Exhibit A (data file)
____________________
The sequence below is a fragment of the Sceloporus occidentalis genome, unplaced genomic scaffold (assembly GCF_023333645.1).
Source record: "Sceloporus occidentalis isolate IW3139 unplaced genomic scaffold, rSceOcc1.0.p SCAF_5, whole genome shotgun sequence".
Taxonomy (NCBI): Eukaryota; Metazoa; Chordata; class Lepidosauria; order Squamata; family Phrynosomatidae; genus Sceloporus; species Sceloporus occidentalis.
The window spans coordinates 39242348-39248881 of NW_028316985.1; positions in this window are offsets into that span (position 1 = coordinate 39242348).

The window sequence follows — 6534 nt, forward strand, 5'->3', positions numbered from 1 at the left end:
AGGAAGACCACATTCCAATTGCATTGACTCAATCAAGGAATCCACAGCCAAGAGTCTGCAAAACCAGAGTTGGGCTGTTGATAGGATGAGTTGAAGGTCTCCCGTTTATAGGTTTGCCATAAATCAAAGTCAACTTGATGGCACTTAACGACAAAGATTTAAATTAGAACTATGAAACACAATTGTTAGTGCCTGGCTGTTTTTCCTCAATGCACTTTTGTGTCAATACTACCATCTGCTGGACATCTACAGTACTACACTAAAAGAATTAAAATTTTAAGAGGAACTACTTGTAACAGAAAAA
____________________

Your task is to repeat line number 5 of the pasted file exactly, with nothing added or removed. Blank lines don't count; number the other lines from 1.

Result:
The window sequence follows — 6534 nt, forward strand, 5'->3', positions numbered from 1 at the left end: